We are interested in the wholistic development of your child: their physical, mental and emotional wellbeing. We believe that comprehensive assessment leads to highly effective Interdisciplinary treatment to help your child achieve their potential.

Frequently called an “evaluation”, an assessment analyzes a person’s functional abilities. We provide assessment that looks primarily at your child’s neuro-development, speech, language and communication skills, sensory processing abilities, behavioral and functional abilities, listening, attention and concentration skills, motor, social and academic abilities. We look at where the child’s current functional ability is, and what they can achieve with the correct interventions.

At Little BlueJays, we administer a comprehensive, diagnostic battery of scientifically designed, tested and proven information gathering tools. We obtain information from a variety of sources including parent interview, observations, standardized tests, hearing screening, cognitive screening, IQ assessment and play-based assessments. Following the evaluation, we provide a written report detailing the results, diagnosis and treatment plan.

Assessing, describing, and interpreting an individual’s ability requires the integration of a variety of information gathered in the evaluation process. Assessment involves the ongoing procedures used by qualified professionals to identify a child’s unique strengths and needs and the intervention services appropriate to meet those needs. The assessment may include interviews, observation, testing and consultation with other professionals involved in your child’s care.

However, it is also important to remember that an assessment provides only one example of the child’s ability over a relatively short period of time. As children progress their needs change. Therapists working with them will regularly monitor their progress and assessments will be repeated to document it.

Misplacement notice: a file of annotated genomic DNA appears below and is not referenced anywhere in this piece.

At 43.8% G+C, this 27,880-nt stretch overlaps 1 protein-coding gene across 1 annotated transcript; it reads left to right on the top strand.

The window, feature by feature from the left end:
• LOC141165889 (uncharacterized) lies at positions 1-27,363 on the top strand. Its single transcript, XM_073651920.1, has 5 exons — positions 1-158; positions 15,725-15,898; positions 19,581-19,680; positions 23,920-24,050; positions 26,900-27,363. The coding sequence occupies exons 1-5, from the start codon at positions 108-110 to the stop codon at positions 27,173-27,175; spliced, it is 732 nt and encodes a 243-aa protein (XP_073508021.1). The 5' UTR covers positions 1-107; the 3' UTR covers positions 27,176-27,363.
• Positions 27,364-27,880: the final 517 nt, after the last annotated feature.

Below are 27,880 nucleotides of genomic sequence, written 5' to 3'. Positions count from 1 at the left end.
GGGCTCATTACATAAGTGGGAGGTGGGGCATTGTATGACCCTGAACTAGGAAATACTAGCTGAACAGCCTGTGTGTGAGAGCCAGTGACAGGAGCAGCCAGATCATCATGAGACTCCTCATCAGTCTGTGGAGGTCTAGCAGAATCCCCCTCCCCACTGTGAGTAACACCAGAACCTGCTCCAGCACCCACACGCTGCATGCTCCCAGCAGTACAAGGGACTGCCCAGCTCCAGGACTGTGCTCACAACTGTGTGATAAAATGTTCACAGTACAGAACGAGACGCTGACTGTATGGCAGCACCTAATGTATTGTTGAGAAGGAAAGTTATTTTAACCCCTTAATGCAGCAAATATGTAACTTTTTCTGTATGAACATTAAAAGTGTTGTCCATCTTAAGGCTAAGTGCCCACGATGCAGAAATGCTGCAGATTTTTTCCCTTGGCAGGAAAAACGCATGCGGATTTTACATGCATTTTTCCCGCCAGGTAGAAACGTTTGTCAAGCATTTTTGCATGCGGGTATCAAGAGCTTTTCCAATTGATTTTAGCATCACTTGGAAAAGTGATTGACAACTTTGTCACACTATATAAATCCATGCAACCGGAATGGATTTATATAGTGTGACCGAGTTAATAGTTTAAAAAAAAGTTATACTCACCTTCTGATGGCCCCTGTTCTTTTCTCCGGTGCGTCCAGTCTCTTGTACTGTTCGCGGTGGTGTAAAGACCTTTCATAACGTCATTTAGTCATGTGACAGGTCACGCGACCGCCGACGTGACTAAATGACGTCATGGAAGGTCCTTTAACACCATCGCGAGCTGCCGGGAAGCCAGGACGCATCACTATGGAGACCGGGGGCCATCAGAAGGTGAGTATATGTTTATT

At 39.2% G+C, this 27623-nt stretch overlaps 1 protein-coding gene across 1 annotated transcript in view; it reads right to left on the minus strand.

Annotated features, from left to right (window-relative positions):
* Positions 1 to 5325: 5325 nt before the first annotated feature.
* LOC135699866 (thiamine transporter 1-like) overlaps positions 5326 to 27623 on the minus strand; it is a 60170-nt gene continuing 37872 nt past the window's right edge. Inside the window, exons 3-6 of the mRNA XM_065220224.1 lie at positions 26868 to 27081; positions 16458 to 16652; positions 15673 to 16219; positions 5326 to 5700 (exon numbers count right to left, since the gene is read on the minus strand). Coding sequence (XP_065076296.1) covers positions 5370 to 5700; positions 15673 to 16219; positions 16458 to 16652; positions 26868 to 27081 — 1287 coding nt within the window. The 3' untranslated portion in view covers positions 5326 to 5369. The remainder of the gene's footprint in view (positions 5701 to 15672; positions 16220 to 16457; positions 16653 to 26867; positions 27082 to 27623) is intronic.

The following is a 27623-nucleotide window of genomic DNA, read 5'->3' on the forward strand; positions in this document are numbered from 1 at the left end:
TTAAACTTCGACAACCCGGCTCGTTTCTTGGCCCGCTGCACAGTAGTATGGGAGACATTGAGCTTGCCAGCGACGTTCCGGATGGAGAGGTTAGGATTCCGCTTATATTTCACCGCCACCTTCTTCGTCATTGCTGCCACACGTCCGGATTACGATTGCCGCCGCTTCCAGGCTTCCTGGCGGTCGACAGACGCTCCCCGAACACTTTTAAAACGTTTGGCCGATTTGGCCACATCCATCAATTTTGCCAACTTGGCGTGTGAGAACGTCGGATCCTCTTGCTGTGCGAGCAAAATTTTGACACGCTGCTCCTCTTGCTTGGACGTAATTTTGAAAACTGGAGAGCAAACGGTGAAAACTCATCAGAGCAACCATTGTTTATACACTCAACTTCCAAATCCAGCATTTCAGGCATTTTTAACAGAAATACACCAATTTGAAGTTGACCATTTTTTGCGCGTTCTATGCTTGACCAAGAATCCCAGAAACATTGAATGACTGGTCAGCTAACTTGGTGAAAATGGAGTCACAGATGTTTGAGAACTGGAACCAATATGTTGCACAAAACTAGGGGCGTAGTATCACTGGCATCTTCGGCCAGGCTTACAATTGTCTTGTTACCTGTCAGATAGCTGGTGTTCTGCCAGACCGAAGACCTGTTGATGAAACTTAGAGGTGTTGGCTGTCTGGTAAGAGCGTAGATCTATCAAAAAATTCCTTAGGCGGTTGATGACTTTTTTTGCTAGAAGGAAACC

Assessment can:

  • Provide a record of growth in all developmental areas: cognitive, physical/motor, language, social-emotional, and approaches to learning.
  • Identify children who may need additional support and determine if there is a need for intervention or support services.
  • Help professionals plan individualized instruction for a child or for a group of children that are at the same stage of development.
  • Identify the strengths and weaknesses within a program and information on how well the program meets the goals and needs of the children.
  • Provide a common ground between professionals and parents or families to use in collaborating on a strategy to support their child.

What are the different child assessment methods?

Methods of child assessment can be informal (conducting natural observations, collecting data and children’s work for portfolios, using educator and teacher ratings). Formal (using assessment tools such as questionnaires and standardized testing). Both methods are effective and can help inform educators and parents about a child’s progress.

  • Observations can be made with minimal or no intrusion into children’s activities. Professionals can observe all facets of development, including intellectual, linguistic, social-emotional, and physical development, on a regular basis.
  • Portfolios are a record of data that is collected through the work children have produced over a period of time. The collection clearly shows the progress of a child’s development. Portfolios can be an important tool in helping facilitate a partnership therapist and parents.
  • Educator Ratings are useful in assessing children’s cognitive and language abilities as well as their social-emotional development. These ratings can be linked to other methods of assessment, such as standardized testing or other assessment tools.
  • Parent Ratings integrate parents into the assessment process. Parents who are encouraged to observe and listen to their child can help detect and target important milestones and behaviors in their child’s development.
  • Standardized Tests are tests created to fit a set of testing standards. These tests are administered and scored in a standard manner and are often used to assess the performance of children in a program.